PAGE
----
Thank you so much Stephen.


NOTE: If anyone can help identify exactly the origin and use of this wonderful print, please contact me. – Greg Krenzelok at

The portrait hanging on the wall at dad's home. Wilch Family Collection, all rights reserved.

Wilch Family Collection, all rights reserved.

Close-ups of the SS. Kronprinzessin Cecilie . Wilch Family Collection, all rights reserved.

The partially obscured name of painter. Wilch Family Collection, all rights reserved.

Update: We now believe the portrait is by renowned artist, marine/naval painter, illustrator, designer and creator Hans Bohrdt (1857 - 1945).

One interesting feature is that it has its original frame. The frame is not plastic, but real wood, and there are some small nicks and scratches along the raises edges from age and movement. Inlaid is- NORTH GERMAN LLOYD SS CO. Wilch Family Collection, all rights reserved.


Stan Miller Family Collection, all rights reserved.

Hello Greg
My father, who is since deceased, brought back from WWII many souvenirs among them was a decoupage of the SS Kronprinzessin Cecilie. It is a print of this vessel on an oblong pine board about 11"L x 5 3/4"W and very nicely painted into an ocean scene. I was quite surprised to have searched on the internet and found it. I thought you might be interested since your family came over from Poland on that vessel.

Best regards,
Stan Miller


The Painting of Crown Princess Cecilie at the Palace of Cecilienhof museum, Germany and in the First Class Drawing Room on the SS Kronprinzessin Cecilie.

Dear Mr. Krenzelok,
I found the photo above (right) on your website in the Internet and it really - I am not exaggerating - meant a sensation for the staff of the museum palace of Cecilienhof in Potsdam, Germany, because they have a version of the portrait of Crown Princess Cecilie in the back and always tell their visitors, that the original was painted for the "S.S. Kronprinzessin Cecilie", which is expected to be lost. But the staff of the museum palace never knew, how this original version was presented in its original setting and they now want to show that to their visitors by this photo.

Will it be possible, that you scan the photo for us from the original 76 page hardbound book filled with pictures of the inside of the Kronprinzessin Cecilie, owned by you and that you send the scan to me by e-mail. The quality will then be most perfect. It would meant a lot to us. I hope you are prepared to help us.

Both versions of the painting were painted by Caspar Ritter (1861-1923), the one in Cecilienhof was painted in 1908. The Architect of the ship interior was Johann Georg Poppe (1837-1915).

Yours sincerely

Kees van der Sluijs

SS Kronprinzessin Cecilie steamer c1908.

SS Kronprinzessin Cecilie steamer c1908.

SS Kronprinzessin Cecilie steamer, date unknown

SS Kronprinzessin Cecilie steamer c1910.

SS Kronprinzessin Cecilie steamer c1911.

SS Kronprinzessin Cecilie steamer c1911.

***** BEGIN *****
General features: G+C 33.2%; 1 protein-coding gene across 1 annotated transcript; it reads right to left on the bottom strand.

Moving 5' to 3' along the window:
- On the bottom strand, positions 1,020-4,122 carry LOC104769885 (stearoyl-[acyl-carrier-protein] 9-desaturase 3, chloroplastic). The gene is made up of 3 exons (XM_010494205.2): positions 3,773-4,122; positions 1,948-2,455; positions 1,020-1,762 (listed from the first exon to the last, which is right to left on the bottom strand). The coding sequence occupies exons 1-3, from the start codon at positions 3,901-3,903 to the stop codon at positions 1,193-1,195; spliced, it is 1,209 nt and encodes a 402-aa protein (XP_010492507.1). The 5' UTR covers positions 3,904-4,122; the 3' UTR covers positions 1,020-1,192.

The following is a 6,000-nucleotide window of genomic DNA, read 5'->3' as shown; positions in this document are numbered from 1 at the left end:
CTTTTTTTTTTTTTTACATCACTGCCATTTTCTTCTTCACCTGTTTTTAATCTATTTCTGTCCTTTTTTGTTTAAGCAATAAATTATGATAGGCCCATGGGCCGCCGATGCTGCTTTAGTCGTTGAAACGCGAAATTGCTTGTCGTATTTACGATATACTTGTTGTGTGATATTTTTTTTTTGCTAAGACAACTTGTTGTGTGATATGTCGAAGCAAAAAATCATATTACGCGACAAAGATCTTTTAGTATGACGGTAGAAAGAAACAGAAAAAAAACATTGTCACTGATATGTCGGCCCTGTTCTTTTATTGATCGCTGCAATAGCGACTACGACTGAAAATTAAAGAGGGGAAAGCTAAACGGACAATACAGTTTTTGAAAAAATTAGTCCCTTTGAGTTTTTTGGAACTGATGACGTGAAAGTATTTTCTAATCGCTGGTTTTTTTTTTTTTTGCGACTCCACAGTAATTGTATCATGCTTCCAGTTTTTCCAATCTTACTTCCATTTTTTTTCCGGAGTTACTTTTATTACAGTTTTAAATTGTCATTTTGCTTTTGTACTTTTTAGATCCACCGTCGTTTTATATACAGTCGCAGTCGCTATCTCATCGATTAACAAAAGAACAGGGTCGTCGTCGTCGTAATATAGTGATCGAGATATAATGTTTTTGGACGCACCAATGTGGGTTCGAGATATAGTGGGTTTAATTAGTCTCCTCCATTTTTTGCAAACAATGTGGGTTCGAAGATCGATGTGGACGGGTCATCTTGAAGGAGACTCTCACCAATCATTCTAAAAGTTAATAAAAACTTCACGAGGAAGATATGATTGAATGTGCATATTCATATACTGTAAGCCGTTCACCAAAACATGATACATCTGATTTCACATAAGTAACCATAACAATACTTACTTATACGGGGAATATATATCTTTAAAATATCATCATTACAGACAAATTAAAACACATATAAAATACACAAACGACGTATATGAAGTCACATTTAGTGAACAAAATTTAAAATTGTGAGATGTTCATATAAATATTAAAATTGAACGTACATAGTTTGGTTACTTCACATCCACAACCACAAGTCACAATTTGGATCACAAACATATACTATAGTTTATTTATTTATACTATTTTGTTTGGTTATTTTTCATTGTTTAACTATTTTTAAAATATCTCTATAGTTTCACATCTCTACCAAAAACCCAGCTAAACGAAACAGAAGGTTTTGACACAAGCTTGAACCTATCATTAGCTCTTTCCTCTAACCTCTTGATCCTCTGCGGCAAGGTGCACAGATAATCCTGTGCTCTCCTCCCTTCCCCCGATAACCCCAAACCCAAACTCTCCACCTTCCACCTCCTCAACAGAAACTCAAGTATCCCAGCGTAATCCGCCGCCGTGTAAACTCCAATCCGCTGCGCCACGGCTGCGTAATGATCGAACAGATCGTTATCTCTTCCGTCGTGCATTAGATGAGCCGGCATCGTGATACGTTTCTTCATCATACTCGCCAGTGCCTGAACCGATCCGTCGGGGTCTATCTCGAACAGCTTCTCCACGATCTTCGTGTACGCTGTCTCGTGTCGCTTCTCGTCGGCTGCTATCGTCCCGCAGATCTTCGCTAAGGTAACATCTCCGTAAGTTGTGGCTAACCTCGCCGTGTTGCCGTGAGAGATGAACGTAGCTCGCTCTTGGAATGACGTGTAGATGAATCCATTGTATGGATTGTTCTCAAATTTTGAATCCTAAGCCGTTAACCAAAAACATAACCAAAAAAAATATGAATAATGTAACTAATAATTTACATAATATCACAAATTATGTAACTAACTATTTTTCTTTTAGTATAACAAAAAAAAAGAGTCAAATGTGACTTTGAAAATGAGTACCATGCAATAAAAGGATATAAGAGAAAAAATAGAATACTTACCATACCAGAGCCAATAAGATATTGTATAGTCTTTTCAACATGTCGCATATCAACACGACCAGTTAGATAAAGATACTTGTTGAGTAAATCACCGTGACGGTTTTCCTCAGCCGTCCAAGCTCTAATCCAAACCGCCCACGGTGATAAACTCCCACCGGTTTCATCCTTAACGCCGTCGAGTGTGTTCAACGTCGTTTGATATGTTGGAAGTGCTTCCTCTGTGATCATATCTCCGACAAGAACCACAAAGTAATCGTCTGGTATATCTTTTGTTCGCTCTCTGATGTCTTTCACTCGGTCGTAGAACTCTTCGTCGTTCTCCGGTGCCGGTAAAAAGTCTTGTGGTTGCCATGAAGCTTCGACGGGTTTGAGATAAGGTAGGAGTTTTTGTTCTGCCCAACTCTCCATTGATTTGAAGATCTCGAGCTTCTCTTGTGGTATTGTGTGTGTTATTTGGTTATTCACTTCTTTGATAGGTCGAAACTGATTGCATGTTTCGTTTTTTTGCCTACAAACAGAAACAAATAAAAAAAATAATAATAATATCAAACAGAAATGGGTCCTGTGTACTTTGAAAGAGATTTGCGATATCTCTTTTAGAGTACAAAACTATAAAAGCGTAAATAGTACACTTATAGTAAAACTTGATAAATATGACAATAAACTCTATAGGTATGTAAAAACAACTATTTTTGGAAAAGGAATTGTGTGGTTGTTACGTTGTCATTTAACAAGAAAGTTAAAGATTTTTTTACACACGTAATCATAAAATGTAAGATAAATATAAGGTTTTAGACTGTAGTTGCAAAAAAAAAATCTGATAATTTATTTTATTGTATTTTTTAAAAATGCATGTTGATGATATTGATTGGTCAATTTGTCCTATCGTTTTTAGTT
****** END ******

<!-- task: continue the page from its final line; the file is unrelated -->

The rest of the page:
SS Kronprinzessin Cecilie steamer c1911.

SS Kronprinzessin Cecilie steamer c1911.

Pier no. 1 North German Lloyd, c1911.

Hoboken N.J., North German Lloyd Docks.

Hoboken N.J., North German Lloyd Docks c.1907.


Length: 707 feet (216 m)

Beam: 72 feet (22 m)

Tonnage: 19,360 gross tons

Engines: Steam quadruple expansion machinery powering two propellers.

Service speed: 22.5 knots

Passengers: 1,970 people

The giant ship, 1907 in service posed and with 19.360 BRT presumptuously, was equipped with four four-fold expansion steam engines, whose efficiency could not be increased and only by the steam turbine was exceeded later. These steam engines gave 45,000 HP to achievement and lent to the ship a speed of 23 knots (1 kn = 1.852 km/h). But 180 heaters had nevertheless to dig for 500 t coal (!) in 24 hours into the unersaettlichen boilers. For a journey from Bremerhaven to New York in five days and 20 hours one loaded hoppers 5600 t coal, the charge of 500 railway trucks. To the comparison: a mine in Oelsnitz promoted around 1900 approx. 1000 t of rough coals on the day, it supplied with thus one week long to coals, in order to bring the steam ship over the ocean.

U-82 torpedoed the Mount Vernon (Kronprinzessin Cecilie) in September 1918


Mittel U - German U-Boat

Shipyard Germaniawerft, Kiel (Werk 252)

Ordered 23 Jun, 1915 Laid down 31 Aug, 1915

Launched 1 Jul, 1916 Commissioned 16 Sep, 1916

Commanders 16 Sep, 1916 - 29 Apr, 1918 Hans Adam 30 Apr, 1918 - 11 Nov, 1918 Heinrich Middendorf

Career 11 patrols 21 Nov, 1916 - 11 Nov, 1918 IV Flotilla

Successes 35 ships sunk for a total of 108.630 tons (warships excluded).

Fate 16 Jan, 1919 - Surrendered. Broken up at Blyth in 1919-20.


This is the ship that Frank (Franz) Kellner came over on. Enter New York on July 6 1907. He went through Ellis Island. He left from the port of Bremen Germany

Built for North German Lloyd, German flag, in 1900 and named the Main. Bremerhaven-New York service. Laid up at Antwerp 1914-18 owing to World War I. Scrapped in 1925

Built by Blohm & Voss Shipbuilders, Hamburg, Germany, 1900. 10,067 gross tons; 520 (bp) feet long; 58 feet wide. Steam quadruple expansion engines, twin screw. Service speed 14.5 knots. 3,451 passengers (369 first class, 217 second class, 2,865 third class).

Built for North German Lloyd, German flag, in 1900 and named Main. Bremerhaven-New York service. Laid up at Antwerp 1914-18 owing to World War I. Scrapped in 1925


Beer Glasses from the Kronprinzessin Cecilie

In the fall of 1909 at the same time as the Reims Meet in France, Orville Wright, accompanied by Katharine, board the steamer Kronprinzessin Cecilie to Germany to negotiate and instruct two pilots for the German Wright company, Flugmaschine Wright Gesellschaft